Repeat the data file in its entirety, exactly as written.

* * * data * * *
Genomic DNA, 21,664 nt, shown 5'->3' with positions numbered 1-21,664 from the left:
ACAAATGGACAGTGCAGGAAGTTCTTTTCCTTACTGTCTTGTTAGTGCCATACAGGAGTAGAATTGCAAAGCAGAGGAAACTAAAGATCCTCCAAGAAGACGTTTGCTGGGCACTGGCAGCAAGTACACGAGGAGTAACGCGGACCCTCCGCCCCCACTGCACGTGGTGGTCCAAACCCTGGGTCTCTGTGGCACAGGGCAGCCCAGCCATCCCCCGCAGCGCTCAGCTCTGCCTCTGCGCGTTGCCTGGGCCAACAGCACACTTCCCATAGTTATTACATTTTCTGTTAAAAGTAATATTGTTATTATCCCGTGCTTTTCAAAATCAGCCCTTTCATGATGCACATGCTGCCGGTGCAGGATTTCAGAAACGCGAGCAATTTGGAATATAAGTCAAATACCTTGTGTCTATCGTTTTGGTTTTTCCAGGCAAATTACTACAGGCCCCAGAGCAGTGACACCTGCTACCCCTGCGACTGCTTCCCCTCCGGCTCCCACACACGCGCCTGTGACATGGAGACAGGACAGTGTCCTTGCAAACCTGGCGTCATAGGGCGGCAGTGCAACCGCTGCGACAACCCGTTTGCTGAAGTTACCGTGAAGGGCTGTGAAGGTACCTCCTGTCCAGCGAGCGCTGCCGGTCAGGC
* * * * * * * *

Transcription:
Genomic DNA, 21,664 nt, shown 5'->3' with positions numbered 1-21,664 from the left:
ACAAATGGACAGTGCAGGAAGTTCTTTTCCTTACTGTCTTGTTAGTGCCATACAGGAGTAGAATTGCAAAGCAGAGGAAACTAAAGATCCTCCAAGAAGACGTTTGCTGGGCACTGGCAGCAAGTACACGAGGAGTAACGCGGACCCTCCGCCCCCACTGCACGTGGTGGTCCAAACCCTGGGTCTCTGTGGCACAGGGCAGCCCAGCCATCCCCCGCAGCGCTCAGCTCTGCCTCTGCGCGTTGCCTGGGCCAACAGCACACTTCCCATAGTTATTACATTTTCTGTTAAAAGTAATATTGTTATTATCCCGTGCTTTTCAAAATCAGCCCTTTCATGATGCACATGCTGCCGGTGCAGGATTTCAGAAACGCGAGCAATTTGGAATATAAGTCAAATACCTTGTGTCTATCGTTTTGGTTTTTCCAGGCAAATTACTACAGGCCCCAGAGCAGTGACACCTGCTACCCCTGCGACTGCTTCCCCTCCGGCTCCCACACACGCGCCTGTGACATGGAGACAGGACAGTGTCCTTGCAAACCTGGCGTCATAGGGCGGCAGTGCAACCGCTGCGACAACCCGTTTGCTGAAGTTACCGTGAAGGGCTGTGAAGGTACCTCCTGTCCAGCGAGCGCTGCCGGTCAGGC